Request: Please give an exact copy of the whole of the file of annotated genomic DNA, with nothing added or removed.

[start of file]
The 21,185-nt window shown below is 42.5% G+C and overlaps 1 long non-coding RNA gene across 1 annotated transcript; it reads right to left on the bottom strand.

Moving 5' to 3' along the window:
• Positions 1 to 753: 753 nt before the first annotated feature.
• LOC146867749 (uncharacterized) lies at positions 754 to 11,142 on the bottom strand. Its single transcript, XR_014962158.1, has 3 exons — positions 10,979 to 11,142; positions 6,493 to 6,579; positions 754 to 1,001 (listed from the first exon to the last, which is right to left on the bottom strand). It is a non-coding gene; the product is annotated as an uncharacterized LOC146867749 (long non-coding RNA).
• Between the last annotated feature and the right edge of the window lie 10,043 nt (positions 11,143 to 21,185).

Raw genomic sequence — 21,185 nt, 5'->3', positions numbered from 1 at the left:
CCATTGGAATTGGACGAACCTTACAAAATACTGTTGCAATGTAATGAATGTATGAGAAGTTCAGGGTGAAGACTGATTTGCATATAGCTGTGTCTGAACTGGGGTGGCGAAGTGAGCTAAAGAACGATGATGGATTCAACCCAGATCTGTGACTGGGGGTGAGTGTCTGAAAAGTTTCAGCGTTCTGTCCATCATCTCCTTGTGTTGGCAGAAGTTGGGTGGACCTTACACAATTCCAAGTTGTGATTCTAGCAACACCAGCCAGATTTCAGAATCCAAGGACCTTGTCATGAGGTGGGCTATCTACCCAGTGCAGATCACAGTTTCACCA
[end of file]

The 21,185-nt window shown below is 42.5% G+C and overlaps 1 long non-coding RNA gene across 1 annotated transcript; it reads right to left on the bottom strand.

Moving 5' to 3' along the window:
• Positions 1 to 753: 753 nt before the first annotated feature.
• LOC146867749 (uncharacterized) lies at positions 754 to 11,142 on the bottom strand. Its single transcript, XR_014962158.1, has 3 exons — positions 10,979 to 11,142; positions 6,493 to 6,579; positions 754 to 1,001 (listed from the first exon to the last, which is right to left on the bottom strand). It is a non-coding gene; the product is annotated as an uncharacterized LOC146867749 (long non-coding RNA).
• Between the last annotated feature and the right edge of the window lie 10,043 nt (positions 11,143 to 21,185).

Raw genomic sequence — 21,185 nt, 5'->3', positions numbered from 1 at the left:
CCATTGGAATTGGACGAACCTTACAAAATACTGTTGCAATGTAATGAATGTATGAGAAGTTCAGGGTGAAGACTGATTTGCATATAGCTGTGTCTGAACTGGGGTGGCGAAGTGAGCTAAAGAACGATGATGGATTCAACCCAGATCTGTGACTGGGGGTGAGTGTCTGAAAAGTTTCAGCGTTCTGTCCATCATCTCCTTGTGTTGGCAGAAGTTGGGTGGACCTTACACAATTCCAAGTTGTGATTCTAGCAACACCAGCCAGATTTCAGAATCCAAGGACCTTGTCATGAGGTGGGCTATCTACCCAGTGCAGATCACAGTTTCACCA